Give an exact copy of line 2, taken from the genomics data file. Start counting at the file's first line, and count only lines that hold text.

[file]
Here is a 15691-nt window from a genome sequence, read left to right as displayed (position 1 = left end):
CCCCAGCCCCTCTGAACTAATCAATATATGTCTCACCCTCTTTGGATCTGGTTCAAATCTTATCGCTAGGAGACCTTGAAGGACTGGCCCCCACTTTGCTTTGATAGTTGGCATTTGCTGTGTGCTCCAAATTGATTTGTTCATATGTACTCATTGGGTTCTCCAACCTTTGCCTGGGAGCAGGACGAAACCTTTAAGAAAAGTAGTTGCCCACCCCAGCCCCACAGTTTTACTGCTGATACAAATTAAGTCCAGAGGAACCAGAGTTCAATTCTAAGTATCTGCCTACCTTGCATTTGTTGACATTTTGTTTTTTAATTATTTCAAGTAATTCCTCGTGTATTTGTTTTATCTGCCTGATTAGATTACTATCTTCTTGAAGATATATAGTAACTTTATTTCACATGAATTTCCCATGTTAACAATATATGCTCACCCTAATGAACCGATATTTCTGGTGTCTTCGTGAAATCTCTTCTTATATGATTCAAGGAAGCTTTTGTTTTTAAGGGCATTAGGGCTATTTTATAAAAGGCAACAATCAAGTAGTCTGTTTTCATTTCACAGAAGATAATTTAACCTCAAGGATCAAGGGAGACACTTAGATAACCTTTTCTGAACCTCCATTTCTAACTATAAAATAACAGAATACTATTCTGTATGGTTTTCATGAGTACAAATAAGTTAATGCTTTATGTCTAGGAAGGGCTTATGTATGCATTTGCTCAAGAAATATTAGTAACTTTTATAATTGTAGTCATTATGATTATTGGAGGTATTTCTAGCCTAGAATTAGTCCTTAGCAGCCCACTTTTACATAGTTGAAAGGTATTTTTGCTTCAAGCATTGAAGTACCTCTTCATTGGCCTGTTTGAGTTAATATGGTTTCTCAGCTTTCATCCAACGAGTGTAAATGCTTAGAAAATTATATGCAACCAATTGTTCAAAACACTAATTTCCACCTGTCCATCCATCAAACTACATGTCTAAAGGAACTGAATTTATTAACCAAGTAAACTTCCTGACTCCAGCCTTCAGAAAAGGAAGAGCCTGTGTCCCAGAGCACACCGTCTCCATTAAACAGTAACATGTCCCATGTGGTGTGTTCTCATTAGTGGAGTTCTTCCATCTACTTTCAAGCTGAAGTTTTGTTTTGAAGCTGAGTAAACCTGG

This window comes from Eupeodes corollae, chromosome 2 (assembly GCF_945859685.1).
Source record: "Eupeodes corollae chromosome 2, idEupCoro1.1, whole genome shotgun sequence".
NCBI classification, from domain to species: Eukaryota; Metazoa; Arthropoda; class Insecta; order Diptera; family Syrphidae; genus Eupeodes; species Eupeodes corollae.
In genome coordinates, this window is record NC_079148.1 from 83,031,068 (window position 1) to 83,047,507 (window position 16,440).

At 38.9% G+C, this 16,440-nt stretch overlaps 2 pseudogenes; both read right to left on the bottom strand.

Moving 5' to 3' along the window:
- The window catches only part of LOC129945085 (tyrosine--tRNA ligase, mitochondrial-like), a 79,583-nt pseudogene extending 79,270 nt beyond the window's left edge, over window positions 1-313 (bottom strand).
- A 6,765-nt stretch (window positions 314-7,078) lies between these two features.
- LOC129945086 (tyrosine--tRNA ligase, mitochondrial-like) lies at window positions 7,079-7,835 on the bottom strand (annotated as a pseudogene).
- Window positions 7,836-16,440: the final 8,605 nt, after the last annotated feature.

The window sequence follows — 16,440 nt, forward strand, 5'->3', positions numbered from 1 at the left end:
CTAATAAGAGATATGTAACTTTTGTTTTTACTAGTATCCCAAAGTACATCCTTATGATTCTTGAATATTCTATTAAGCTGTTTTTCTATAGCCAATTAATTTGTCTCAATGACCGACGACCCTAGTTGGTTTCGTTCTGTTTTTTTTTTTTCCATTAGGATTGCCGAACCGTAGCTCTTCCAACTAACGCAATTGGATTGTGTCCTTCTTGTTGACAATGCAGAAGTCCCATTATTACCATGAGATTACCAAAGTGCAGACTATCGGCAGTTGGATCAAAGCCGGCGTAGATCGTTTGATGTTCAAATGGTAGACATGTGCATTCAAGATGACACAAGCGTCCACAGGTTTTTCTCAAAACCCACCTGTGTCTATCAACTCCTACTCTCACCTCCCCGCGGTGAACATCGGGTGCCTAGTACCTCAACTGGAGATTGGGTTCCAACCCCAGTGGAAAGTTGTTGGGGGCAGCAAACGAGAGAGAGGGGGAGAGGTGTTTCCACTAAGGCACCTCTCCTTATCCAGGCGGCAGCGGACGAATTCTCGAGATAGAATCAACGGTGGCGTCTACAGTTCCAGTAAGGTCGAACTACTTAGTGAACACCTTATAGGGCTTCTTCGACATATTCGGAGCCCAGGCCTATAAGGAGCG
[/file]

CCCCAGCCCCTCTGAACTAATCAATATATGTCTCACCCTCTTTGGATCTGGTTCAAATCTTATCGCTAGGAGACCTTGAAGGACTGGCCCCCACTTTGCTTTGATAGTTGGCATTTGCTGTGTGCTCCAAATTGATTTGTTCATATGTACTCATTGGGTTCTCCAACCTTTGCCTGGGAGCAGGACGAAACCTTTAAGAAAAGTAGTTGCCCACCCCAGCCCCACAGTTTTACTGCTGATACAAATTAAGTCCAGAGGAACCAGAGTTCAATTCTAAGTATCTGCCTACCTTGCATTTGTTGACATTTTGTTTTTTAATTATTTCAAGTAATTCCTCGTGTATTTGTTTTATCTGCCTGATTAGATTACTATCTTCTTGAAGATATATAGTAACTTTATTTCACATGAATTTCCCATGTTAACAATATATGCTCACCCTAATGAACCGATATTTCTGGTGTCTTCGTGAAATCTCTTCTTATATGATTCAAGGAAGCTTTTGTTTTTAAGGGCATTAGGGCTATTTTATAAAAGGCAACAATCAAGTAGTCTGTTTTCATTTCACAGAAGATAATTTAACCTCAAGGATCAAGGGAGACACTTAGATAACCTTTTCTGAACCTCCATTTCTAACTATAAAATAACAGAATACTATTCTGTATGGTTTTCATGAGTACAAATAAGTTAATGCTTTATGTCTAGGAAGGGCTTATGTATGCATTTGCTCAAGAAATATTAGTAACTTTTATAATTGTAGTCATTATGATTATTGGAGGTATTTCTAGCCTAGAATTAGTCCTTAGCAGCCCACTTTTACATAGTTGAAAGGTATTTTTGCTTCAAGCATTGAAGTACCTCTTCATTGGCCTGTTTGAGTTAATATGGTTTCTCAGCTTTCATCCAACGAGTGTAAATGCTTAGAAAATTATATGCAACCAATTGTTCAAAACACTAATTTCCACCTGTCCATCCATCAAACTACATGTCTAAAGGAACTGAATTTATTAACCAAGTAAACTTCCTGACTCCAGCCTTCAGAAAAGGAAGAGCCTGTGTCCCAGAGCACACCGTCTCCATTAAACAGTAACATGTCCCATGTGGTGTGTTCTCATTAGTGGAGTTCTTCCATCTACTTTCAAGCTGAAGTTTTGTTTTGAAGCTGAGTAAACCTGG